Water from a public utility must meet strict health requirements. If you think that your water is unsafe, have it tested by a local health department, the utility company, or an extension service office of a state university.
Even safe water may have a bad taste or odor, and it may produce stains. A filter could be the solution.
If chlorine causes water to taste bad, a temporary solution is to run water into a pitcher and let it sit in the refrigerator overnight. By morning much of the chlorine odor and flavor will be gone, making the water more palatable.
Hard water -- water laden with minerals -- can hinder the lathering action of detergent, making it difficult to clean clothes. Hard water may also stain fixtures and ceramic tiles and clog pipes. A water softener uses ionization to solve these problems. It also can remove rust from water.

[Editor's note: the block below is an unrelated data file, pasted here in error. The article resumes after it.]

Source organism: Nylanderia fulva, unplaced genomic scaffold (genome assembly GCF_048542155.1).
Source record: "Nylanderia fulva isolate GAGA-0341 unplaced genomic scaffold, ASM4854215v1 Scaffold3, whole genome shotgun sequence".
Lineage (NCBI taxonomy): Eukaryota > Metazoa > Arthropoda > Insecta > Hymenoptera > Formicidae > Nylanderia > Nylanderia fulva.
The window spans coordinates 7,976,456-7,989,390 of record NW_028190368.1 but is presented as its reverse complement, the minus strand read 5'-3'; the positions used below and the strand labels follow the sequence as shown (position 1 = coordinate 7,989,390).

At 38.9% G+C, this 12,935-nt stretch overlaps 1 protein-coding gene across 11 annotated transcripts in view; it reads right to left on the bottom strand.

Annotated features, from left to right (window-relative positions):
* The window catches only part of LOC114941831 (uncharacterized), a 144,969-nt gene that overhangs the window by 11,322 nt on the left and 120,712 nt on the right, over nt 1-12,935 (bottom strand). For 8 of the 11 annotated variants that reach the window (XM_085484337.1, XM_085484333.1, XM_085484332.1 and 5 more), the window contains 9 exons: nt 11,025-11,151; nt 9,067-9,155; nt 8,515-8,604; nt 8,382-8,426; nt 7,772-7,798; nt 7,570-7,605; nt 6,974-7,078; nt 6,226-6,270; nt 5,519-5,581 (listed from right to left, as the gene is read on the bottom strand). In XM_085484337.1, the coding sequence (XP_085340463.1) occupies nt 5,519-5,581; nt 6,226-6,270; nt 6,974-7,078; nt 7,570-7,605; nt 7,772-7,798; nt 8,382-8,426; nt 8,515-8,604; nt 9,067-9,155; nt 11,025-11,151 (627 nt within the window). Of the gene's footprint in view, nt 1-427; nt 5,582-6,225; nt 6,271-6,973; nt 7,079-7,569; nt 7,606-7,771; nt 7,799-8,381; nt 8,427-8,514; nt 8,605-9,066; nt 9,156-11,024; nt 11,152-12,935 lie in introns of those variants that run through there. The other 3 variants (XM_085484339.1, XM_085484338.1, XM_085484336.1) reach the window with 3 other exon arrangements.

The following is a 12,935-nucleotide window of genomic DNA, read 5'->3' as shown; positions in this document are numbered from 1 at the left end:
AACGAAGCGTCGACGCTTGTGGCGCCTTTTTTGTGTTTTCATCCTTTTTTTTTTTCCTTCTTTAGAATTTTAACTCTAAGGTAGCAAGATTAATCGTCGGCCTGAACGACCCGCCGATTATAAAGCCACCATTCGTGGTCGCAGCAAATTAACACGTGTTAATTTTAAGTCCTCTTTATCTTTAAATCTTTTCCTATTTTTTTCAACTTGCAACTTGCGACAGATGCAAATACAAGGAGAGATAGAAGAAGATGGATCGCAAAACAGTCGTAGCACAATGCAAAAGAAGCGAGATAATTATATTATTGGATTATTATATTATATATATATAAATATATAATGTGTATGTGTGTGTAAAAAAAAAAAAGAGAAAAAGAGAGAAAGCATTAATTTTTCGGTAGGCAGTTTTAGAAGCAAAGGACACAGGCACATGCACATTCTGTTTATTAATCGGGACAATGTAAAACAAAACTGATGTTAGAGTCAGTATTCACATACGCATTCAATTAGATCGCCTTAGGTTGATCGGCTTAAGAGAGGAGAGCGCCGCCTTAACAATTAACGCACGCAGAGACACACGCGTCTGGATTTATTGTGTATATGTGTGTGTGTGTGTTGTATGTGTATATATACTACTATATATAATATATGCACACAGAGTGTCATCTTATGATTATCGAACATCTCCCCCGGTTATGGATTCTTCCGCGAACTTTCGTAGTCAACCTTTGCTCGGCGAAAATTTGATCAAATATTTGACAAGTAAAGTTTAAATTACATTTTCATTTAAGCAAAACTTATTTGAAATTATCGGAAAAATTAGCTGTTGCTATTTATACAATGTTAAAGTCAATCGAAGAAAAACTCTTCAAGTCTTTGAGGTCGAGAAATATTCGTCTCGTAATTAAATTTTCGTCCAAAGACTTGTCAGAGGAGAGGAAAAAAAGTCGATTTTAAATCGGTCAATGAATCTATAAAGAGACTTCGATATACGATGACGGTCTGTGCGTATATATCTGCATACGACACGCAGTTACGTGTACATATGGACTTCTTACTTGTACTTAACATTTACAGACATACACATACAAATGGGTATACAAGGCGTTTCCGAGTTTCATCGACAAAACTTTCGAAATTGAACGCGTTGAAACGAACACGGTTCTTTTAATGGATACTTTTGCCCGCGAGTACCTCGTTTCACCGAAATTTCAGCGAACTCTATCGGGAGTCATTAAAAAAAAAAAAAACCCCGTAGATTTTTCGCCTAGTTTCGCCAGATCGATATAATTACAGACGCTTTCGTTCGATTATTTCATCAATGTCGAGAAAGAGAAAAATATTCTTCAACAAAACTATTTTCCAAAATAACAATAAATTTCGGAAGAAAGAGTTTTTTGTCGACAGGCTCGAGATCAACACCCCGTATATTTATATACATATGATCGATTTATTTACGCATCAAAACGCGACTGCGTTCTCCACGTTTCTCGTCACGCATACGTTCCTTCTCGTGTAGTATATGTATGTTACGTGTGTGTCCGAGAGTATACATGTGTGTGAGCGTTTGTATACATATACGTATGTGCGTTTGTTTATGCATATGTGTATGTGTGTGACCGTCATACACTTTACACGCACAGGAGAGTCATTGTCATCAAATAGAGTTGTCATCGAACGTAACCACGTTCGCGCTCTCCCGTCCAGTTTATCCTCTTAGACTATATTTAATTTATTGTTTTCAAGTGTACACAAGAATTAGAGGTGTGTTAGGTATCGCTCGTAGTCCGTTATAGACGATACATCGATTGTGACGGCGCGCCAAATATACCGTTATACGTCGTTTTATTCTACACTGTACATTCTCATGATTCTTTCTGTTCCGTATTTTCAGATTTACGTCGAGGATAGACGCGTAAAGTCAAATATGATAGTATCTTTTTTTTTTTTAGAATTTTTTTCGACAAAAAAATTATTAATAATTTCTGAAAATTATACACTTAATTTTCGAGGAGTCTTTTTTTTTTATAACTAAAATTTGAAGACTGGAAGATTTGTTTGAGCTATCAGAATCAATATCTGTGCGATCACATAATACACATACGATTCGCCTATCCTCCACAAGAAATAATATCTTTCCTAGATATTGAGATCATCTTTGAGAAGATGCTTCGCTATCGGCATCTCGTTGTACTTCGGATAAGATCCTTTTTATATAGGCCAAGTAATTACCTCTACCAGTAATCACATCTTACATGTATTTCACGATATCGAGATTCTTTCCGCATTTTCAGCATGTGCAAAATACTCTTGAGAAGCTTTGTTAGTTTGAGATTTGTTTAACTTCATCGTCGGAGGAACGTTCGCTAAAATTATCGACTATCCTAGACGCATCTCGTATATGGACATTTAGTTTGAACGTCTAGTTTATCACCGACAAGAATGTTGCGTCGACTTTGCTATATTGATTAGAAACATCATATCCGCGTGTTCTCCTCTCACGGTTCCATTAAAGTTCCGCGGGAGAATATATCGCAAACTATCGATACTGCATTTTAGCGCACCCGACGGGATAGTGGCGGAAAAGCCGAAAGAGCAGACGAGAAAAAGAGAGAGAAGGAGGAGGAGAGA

An hour or two
Tools for working with copper or galvanized pipe, groove-joint pliers, canister wrench
Working with copper or galvanized supply pipe
Find a convenient location to install the filter so that you can change cartridges easily.
Water filter, pipe adapters, shutoff valve, perhaps a jumper wire with clamps
Install a ball or gate shutoff valve on the house side of the water filter. Remove the insides of the valve before sweating the valve body in place. (Some plumbers like to install a bypass loop with additional stop valves so water can be rerouted should the entire filter unit need replacing.)
Purchase the adapters you need to connect the filter to your size and type of pipe. (These parts may come in a kit, but be sure they fit your pipes.) Install the adapters on either side of the filter. Hold the filter in place and measure for cutting the pipe that emerges from the new shutoff valve.